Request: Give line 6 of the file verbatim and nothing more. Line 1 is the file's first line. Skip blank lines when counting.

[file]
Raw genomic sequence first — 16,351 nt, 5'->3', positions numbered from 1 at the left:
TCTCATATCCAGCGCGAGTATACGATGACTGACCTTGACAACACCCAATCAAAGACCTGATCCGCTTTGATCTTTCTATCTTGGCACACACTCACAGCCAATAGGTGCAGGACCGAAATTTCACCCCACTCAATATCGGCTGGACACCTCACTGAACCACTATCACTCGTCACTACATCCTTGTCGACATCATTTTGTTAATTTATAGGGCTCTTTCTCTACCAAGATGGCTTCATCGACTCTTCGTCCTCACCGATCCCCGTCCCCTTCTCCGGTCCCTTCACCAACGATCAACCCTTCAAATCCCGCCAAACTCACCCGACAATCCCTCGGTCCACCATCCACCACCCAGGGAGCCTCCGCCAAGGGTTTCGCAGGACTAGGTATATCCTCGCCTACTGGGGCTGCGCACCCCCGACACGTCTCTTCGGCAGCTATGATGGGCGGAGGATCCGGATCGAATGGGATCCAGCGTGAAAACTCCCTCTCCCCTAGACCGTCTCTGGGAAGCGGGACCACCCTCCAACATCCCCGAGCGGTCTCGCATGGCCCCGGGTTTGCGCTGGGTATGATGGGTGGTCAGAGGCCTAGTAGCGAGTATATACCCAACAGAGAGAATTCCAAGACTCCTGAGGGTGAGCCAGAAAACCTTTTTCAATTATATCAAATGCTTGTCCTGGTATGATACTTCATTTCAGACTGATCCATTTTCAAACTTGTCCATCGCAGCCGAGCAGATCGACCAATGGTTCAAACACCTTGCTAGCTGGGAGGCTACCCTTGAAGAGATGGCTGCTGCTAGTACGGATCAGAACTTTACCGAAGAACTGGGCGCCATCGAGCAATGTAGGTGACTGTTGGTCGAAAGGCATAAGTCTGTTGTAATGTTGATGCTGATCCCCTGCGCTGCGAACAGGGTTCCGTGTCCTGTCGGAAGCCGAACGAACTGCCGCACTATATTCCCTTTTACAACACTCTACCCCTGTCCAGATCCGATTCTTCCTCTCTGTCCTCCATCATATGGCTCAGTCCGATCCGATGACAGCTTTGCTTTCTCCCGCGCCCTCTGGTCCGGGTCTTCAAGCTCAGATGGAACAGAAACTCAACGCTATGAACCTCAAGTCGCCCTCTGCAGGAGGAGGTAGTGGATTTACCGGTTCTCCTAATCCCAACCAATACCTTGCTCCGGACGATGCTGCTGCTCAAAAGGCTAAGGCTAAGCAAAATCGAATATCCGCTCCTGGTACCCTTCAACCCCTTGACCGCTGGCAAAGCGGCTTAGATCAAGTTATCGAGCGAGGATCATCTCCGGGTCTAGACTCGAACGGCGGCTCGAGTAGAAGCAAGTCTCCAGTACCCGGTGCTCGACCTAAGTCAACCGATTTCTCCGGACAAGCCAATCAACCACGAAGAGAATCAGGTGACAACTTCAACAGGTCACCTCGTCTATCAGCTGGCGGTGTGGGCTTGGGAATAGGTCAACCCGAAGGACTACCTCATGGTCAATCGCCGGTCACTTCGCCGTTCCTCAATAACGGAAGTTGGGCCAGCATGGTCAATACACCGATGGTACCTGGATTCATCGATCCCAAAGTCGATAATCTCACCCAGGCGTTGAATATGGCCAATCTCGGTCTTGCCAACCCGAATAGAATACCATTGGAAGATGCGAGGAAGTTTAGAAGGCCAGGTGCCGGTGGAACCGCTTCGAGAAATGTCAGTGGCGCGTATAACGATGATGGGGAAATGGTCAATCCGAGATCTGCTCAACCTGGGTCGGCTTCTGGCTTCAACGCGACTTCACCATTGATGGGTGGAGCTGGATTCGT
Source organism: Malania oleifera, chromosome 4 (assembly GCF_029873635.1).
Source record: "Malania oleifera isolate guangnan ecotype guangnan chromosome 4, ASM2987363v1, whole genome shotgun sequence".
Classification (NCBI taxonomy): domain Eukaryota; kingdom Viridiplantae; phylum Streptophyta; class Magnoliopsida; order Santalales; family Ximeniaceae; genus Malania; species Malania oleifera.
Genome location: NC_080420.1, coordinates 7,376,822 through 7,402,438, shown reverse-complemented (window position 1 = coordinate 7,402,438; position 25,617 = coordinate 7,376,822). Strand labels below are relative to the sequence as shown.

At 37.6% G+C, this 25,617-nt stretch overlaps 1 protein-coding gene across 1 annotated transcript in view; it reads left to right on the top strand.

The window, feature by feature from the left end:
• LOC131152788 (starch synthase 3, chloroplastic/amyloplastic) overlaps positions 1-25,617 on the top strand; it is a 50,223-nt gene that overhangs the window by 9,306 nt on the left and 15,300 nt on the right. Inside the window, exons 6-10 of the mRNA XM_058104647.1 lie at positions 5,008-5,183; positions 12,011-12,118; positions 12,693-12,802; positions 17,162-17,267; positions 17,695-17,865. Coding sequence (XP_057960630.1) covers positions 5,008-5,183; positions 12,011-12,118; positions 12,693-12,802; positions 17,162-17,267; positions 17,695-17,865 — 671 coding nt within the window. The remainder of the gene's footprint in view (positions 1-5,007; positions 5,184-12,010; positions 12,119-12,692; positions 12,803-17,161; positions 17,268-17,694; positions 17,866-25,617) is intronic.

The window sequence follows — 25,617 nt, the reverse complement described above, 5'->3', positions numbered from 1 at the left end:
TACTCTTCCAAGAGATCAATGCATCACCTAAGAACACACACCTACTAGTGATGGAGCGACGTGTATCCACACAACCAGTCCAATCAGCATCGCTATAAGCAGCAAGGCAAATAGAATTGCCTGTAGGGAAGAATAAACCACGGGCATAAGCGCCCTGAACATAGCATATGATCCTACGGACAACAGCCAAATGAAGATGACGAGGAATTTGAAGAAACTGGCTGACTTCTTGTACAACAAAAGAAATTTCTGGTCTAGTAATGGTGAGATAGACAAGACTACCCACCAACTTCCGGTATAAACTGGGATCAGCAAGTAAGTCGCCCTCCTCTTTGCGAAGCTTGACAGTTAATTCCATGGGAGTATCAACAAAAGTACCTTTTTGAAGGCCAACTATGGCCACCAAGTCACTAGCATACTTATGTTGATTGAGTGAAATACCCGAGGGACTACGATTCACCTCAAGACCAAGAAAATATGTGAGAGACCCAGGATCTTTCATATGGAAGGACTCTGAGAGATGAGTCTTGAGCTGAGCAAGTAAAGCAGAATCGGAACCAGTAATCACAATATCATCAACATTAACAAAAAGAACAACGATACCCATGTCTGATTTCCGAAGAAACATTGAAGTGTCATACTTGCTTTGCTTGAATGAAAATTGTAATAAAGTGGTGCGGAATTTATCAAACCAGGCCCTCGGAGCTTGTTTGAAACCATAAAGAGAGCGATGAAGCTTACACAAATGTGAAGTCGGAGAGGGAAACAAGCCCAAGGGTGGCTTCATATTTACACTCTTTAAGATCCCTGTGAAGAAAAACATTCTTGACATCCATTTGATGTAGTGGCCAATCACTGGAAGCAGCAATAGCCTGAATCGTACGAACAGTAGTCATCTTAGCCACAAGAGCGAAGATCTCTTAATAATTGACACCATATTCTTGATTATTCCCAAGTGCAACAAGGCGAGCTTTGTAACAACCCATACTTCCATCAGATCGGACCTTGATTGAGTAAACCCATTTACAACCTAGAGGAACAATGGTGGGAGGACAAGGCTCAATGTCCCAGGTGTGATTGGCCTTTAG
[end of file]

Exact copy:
Genome location: NC_080420.1, coordinates 7,376,822 through 7,402,438, shown reverse-complemented (window position 1 = coordinate 7,402,438; position 25,617 = coordinate 7,376,822). Strand labels below are relative to the sequence as shown.